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Lessons on Development from the Immigration Queue

Tanya Gupta's picture

For those who work and live in Washington DC, flying into Dulles airport at the end of a long journey only to be greeted by long queues at immigration is never easy.  One hears a lot of complaints about immigration processes and it is human nature to talk about it when the government does something wrong rather than when things go right.  Global Entry - an initiative of the US Government (Customs and Border Protection) - a neat way to avoid the long line - is getting it exactly right.  I recently signed up for the Global Entry Program that allows travelers returning to the US, a quick entry back through fewer checks at immigration.  In my case, I got through immigration at Washington Dulles in 15 minutes from landing to a taxi!

The Global Entry Program is a great example of using technology to spur innovation and efficiency in the public sector in the following ways:

CBP’s client segmentation and risk management: CBP classified travelers based on risk.  The passengers with lower risk, that is travelers that do not have a criminal record, travel violations, and a clean record (a background check is done for each applicant) do not need the same strict security measures that the general traveler has to put up with.  Realistically, risk cannot be eliminated altogether. Managing risk on the other hand can allow trusted travelers through with minimal processing.  

Development organizations could use some of these principles in their own work.  While there is some differentiation between the different groups of countries these organizations work with (for example Low Income Countries, Middle Income Countries etc.) the client segmentation is not extensive.  Other questions these organizations could be asking are:  Which governments are easiest to deal with?  Which governments have more efficient processes? (We can look at the “doing business” reports as a source)  Which have higher transparency and governance scores?  Can we streamline our own requirements for such countries?  Should development institutions require expensive environmental impact assessments from clients with good records? Can the assessments be made more flexible?

Development organizations should take risks.  However risks (vs potential benefits) should be measured and there should be an informed risk taking process rather than risk for the sake of risk.  Common standards across different development organizations can allow minimization of risk.

CBPs’ return on investment: The return in a public sector entity does not have to be economic. In this case, the “return” was lowered processing time.  The “investment” in this case was the purchase of the Kiosks that allow automated immigration processes.  The CBP FY 2014 Budget shows that $8 million supported the acquisition of 60 kiosks at airports and at 8 high volume pedestrian crossings. These 8 high volume sites process approximately 73 percent of the total 40 million annual pedestrian crossings. In their statement, CBP said that this investment would allow CBP to better facilitate legitimate travelers and focus on higher-risk passengers and cargo (source).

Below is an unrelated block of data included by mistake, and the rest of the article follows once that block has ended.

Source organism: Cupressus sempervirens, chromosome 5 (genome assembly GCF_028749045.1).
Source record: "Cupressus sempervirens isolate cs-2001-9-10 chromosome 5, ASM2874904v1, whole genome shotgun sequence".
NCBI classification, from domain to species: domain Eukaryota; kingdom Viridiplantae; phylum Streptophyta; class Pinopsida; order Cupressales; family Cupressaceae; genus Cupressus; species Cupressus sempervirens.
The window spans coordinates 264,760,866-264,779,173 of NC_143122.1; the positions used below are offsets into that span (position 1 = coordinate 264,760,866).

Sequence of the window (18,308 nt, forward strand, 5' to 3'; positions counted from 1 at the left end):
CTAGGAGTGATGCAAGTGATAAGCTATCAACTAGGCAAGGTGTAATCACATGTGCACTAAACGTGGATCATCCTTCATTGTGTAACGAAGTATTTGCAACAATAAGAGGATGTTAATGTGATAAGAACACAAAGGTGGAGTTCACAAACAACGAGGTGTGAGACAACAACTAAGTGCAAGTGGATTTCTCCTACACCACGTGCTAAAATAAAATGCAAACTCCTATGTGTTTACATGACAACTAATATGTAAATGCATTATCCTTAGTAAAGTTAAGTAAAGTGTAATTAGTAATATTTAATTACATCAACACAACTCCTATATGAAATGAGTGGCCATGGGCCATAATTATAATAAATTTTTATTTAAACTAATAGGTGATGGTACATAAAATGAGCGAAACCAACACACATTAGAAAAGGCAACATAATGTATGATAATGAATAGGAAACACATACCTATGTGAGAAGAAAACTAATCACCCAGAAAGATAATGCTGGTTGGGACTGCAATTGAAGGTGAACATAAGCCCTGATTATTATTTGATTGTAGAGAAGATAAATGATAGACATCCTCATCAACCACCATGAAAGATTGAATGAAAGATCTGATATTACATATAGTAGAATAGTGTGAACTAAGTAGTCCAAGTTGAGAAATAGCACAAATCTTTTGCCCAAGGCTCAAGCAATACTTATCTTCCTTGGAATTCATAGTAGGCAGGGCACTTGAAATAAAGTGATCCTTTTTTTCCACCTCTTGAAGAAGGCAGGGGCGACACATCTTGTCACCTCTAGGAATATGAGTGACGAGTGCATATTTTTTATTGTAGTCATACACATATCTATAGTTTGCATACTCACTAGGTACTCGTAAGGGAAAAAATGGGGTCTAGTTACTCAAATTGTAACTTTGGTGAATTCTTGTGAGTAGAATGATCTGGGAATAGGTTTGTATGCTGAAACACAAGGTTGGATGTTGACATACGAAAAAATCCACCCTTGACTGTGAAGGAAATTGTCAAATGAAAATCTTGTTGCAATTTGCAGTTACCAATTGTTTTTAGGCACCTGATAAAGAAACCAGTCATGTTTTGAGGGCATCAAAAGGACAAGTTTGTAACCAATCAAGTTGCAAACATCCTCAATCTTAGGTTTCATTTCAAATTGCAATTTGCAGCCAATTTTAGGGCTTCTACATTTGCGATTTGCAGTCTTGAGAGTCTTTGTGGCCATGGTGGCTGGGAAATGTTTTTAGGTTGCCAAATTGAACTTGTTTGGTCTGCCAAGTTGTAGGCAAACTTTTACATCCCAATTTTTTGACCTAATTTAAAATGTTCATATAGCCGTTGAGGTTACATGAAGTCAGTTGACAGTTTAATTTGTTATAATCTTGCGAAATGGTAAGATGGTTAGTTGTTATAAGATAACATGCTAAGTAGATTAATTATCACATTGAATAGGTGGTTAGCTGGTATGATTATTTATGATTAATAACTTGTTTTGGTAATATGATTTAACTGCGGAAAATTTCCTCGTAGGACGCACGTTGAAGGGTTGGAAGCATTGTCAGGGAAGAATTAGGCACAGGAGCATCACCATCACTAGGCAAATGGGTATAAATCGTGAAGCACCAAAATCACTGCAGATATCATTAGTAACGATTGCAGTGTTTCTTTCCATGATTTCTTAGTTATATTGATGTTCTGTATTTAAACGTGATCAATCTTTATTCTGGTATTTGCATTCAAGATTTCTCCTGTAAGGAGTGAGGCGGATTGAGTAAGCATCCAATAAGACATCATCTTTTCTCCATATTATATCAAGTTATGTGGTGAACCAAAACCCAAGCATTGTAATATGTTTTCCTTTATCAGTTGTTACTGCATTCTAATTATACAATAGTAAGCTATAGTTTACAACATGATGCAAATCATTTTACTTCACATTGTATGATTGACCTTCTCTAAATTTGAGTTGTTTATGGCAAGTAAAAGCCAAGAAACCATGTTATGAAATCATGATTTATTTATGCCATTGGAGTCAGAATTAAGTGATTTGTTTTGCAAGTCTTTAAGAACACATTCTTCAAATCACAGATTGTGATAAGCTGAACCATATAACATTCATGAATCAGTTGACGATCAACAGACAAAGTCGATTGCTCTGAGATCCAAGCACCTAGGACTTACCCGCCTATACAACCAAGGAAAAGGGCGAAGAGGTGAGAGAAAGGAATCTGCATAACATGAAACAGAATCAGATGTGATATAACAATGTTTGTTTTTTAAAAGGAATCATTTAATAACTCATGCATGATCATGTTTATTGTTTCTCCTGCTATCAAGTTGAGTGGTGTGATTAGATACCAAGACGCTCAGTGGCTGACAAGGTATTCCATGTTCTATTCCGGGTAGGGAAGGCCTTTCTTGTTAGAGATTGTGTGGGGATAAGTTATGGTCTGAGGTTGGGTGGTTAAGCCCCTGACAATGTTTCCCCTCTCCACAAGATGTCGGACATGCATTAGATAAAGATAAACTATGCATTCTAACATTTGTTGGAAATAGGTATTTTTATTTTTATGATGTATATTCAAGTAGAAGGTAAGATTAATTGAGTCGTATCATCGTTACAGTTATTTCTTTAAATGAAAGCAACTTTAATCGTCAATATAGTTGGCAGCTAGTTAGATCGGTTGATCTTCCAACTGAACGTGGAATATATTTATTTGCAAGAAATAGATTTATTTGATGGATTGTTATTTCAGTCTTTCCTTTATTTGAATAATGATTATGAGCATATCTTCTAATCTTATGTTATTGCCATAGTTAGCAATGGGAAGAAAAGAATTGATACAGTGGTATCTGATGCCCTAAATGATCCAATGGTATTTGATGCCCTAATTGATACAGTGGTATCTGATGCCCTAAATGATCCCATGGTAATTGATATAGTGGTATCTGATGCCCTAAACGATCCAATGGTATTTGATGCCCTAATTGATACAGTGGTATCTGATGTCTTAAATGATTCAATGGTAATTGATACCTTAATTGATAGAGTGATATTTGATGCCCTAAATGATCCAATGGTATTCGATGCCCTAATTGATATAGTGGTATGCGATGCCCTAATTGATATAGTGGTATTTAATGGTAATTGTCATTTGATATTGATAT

Development organizations could also use the concept of ROI in development.  In which sectors, using which tools and techniques have we had maximum impact ? How can we prioritize the high ROI initiatives, making the processing for these initiatives fast and easy?

CBP Focus on client satisfaction: CBP has zoomed right in to the biggest complaint of travelers today -- long lines at immigration and solved the problem for those that are considered safe. The Global Entry program satisfies clients and improves efficiency at the same time. The Global Entry efficiency consists of reducing time in immigration to 40 seconds through automation. 

For development organizations, client feedback should be critical.  How can those in development get feedback from clients (both explicit and implicit) at every step of the way?  How can development organizations improve their service orientation? There are established tools for measuring process efficiency that could be used.  Can development organizations measure the efficiency of each process and try to improve the same?  Of course, focus should be on the most critical processes in the first instance. 

In the absence of a bottom line, leveraging technology for gains in efficiency and innovation can be both trickier and more rewarding in the public sector and in the development arena (as compared to the private sector).  However by focusing on mission critical and measurable elements such as client segmentation and risk management, defining an ROI, and targeting client satisfaction, we can optimize both efficiency and innovation at the same time.

Photo Credits: Wayan Wota and U.S. Customs and Borders
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